Some patients have positive experiences with the use of braces, kinesiotaping, dry needling, massage, or ice. While these options can be added based on patient and therapist preference, be aware that none of these options will increase the tendon’s capacity to bear load in the mid and long term. In my personal experience, the use of ibuprofen has a positive short-term effect on tendon pain and stiffness. Literature has also shown that it inhibits the expression of key ground substance proteins for tendon swelling in in-vitro tendon preparations. At the same time, you don’t want to end up being dependent on medication for more than a week or two that can possibly cause stomach problems.
Early Rehab: Heavy and slow resistance exercises
Like in other tendinopathies, the absolute basics for tendon rehab are slow and heavy resistance exercises. The go-to option to target the common origin of the wrist flexors are dumbbell curls with a weight that can be moved by the patient with tolerable pain for somewhere between 5-15 repetitions. If your patient doesn’t have dumbbells at home, he or she can use a backpack filled with weight or a water bottle. It’s important to stick to a cadence of no faster than 2-3 seconds up and 2-3 seconds down as we want a slow load applied to the tendon. Have the patient perform plus or minus 3 sets every other day. This frequency is derived from Magnussen et al. in the year 2010 who have shown that intense loading of tendons resulted in a net collagen degradation of up to 36 hours. However, the loads included in this study were huge like running for 36 kilometers. In my personal case, I prefer performing dumbbell curls on a daily basis for 3 sets with a weight that I can move around 10 times with tolerable pain. Try to challenge yourself or your patient and increase the number of reps and eventually the weight in the course of days and weeks.
Next to the wrist flexors, you also want to target the pronator teres whose tendon also originates from the medial epicondyle and which is also often affected. For this muscle and tendon, we are performing pronation with a head-heavy object like a hammer, tennis racket or broom. You can increase the resistance by adding more weight to the broomstick. Again, perform around 3 sets with 5-15 repetitions with a cadence of around 3 seconds and tolerable pain. Progress the exercise by doing more reps or by increasing the leverage or the weight.
Targeting the shoulder
A quick shout-out at this point to our colleagues from E3 rehab who have found 2 studies by Elmaboud et al. (2016) and Nabil et al. (2019) showing that shoulder external rotation, extension, and abduction peak torques are decreased in patients with tennis and golfer’s elbow. If the shoulder muscles are not able to absorb load during overhead or racket sports, stress might be passed on to the distal joints of the upper joint. Therefore, it might make sense to include exercises that target external shoulder rotation like cable pulley, abduction exercises like lateral raises, and shoulder extension exercises like pullovers.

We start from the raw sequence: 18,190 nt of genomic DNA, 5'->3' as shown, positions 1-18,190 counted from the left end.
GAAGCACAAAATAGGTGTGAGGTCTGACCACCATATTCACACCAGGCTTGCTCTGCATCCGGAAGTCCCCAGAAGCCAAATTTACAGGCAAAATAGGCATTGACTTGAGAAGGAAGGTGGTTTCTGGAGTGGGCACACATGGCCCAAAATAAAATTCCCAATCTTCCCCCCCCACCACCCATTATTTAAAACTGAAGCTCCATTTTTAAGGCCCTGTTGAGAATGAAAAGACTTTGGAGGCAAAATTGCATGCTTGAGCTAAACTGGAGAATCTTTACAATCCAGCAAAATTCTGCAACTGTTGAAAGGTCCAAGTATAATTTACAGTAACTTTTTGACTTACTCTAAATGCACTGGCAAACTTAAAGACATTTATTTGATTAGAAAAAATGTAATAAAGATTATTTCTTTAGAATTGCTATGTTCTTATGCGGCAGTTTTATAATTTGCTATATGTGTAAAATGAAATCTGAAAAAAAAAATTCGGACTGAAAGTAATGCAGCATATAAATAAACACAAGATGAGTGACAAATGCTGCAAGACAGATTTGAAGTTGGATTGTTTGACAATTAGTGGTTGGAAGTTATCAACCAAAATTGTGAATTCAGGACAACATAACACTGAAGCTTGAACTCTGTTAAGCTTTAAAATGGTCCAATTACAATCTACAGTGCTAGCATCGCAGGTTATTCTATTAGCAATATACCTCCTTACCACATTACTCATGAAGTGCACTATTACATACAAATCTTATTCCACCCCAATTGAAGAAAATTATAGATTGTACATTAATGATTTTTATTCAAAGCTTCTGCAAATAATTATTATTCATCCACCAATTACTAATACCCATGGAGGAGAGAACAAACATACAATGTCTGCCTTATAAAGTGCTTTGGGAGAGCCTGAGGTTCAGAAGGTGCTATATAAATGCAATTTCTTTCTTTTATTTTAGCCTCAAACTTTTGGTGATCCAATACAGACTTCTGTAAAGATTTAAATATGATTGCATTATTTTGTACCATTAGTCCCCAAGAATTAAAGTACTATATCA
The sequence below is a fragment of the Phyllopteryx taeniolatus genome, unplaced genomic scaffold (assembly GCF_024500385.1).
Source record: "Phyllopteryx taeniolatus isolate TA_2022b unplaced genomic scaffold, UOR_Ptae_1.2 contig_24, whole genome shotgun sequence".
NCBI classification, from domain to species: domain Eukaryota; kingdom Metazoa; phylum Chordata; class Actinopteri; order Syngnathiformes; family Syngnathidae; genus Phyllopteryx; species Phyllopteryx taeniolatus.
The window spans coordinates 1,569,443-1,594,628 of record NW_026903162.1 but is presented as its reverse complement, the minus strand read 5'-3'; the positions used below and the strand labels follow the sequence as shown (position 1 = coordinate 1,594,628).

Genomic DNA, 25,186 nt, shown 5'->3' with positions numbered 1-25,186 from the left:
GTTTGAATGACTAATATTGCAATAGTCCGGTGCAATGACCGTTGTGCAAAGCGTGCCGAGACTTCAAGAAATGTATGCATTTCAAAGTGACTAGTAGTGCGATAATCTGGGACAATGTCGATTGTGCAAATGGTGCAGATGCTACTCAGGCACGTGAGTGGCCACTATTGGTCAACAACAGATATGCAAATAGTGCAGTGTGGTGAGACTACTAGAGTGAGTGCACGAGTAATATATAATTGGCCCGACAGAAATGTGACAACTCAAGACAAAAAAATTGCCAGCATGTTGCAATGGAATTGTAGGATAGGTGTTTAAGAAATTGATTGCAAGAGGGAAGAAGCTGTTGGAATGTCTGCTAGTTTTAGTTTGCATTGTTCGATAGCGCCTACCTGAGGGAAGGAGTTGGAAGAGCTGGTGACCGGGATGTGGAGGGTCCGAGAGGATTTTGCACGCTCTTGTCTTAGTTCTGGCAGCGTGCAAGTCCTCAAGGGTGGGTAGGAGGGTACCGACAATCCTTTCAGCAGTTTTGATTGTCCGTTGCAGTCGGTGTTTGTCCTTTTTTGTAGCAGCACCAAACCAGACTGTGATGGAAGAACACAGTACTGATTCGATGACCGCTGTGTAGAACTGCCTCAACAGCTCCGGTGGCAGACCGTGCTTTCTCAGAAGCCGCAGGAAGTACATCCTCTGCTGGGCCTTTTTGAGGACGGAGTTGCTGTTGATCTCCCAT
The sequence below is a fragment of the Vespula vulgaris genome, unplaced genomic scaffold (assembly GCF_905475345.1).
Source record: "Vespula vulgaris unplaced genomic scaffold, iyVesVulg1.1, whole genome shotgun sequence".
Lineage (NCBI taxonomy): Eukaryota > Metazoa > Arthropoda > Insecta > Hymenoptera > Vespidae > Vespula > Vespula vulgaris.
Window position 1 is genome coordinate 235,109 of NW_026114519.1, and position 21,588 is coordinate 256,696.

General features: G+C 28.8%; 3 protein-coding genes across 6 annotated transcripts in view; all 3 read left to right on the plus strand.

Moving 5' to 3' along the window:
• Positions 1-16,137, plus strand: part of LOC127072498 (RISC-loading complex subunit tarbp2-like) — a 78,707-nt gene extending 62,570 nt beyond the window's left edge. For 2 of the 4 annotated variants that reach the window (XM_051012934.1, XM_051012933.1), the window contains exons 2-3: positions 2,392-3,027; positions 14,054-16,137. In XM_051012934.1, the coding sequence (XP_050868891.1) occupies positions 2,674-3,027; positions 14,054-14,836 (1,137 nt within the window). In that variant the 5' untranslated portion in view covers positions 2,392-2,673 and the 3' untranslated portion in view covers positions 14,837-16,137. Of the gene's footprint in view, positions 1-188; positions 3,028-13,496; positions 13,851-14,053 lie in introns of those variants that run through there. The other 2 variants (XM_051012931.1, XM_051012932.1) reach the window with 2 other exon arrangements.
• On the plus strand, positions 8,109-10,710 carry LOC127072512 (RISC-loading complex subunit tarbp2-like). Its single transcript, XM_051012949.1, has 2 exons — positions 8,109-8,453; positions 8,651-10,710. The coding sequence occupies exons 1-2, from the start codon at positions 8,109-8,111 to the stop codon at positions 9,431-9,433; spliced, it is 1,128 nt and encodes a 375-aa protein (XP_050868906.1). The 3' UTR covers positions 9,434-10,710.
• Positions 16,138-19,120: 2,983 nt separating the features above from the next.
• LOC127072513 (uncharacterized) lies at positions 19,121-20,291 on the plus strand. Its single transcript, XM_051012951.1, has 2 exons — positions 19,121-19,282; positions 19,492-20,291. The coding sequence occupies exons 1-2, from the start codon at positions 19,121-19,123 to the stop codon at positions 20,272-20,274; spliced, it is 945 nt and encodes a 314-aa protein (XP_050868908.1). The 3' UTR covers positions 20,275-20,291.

Ulnar nerve glidesAccording to Donaldson et al. (2013), coexisting ulnar neuritis can be present in up to 50% of cases suffering from medial Epicondylalgia. This means that we will not only have to focus on the tendons and muscles of the wrist flexors and forearm pronators but also on the ulnar nerve. Click on the info button in the top right corner to learn how to examine the ulnar nerve.
In order to target the ulnar nerve, you can perform ulnar nerve sliders and tensioners. We recommend starting with the less provocative sliders and moving on to tensioners as soon as sliders are tolerated well by the patient. To perform the slider at home, the patient is asked to abduct their shoulder, extend their fingers and wrists, pronate their forearm, and flex the elbow. Then the hand is moved towards the head while moving the head and neck to the ipsilateral side at the same time in an attempt to move the ulnar nerve proximally. To move the ulnar nerve distally again, reverse both movements.
To perform a tensioner, the same upper limb movements are performed now only the head is moved contralaterally. There is no strict number of repetitions. We generally recommend doing around 10 to 20 repetitions several times per day on a daily basis.
Do you want to learn more about elbow conditions? Then check out our blog articles and research reviews:
- 7 crucial facts you didn’t know about tendons
- Isometrics in tendinopathy – a wonder weapon to decrease pain?
Docking, S., Rosengarten, S., Daffy, J., & Cook, J. (2014). Treat the donut, not the hole: the pathological Achilles and patellar tendon has sufficient amounts normal tendon structure. Journal of Science and Medicine in Sport, 18, e2.
Nabil, B. A., Ameer, M. A., Abdelmohsen, A. M., Hanafy, A. F., Yamani, A. S., Elhafez, N. M., & Elhafez, S. M. (2019). The impact of tennis and golfer’s elbow on shoulder external rotators and abductors’ peak torque. Journal of Sport Rehabilitation, 29(4), 469-475.
Pienimäki, T. T., Siira, P. T., & Vanharanta, H. (2002). Chronic medial and lateral epicondylitis: a comparison of pain, disability, and function. Archives of physical medicine and rehabilitation, 83(3), 317-321.
De Smedt, T., de Jong, A., Van Leemput, W., Lieven, D., & Van Glabbeek, F. (2007). Lateral epicondylitis in tennis: update on aetiology, biomechanics and treatment. British journal of sports medicine, 41(11), 816-819.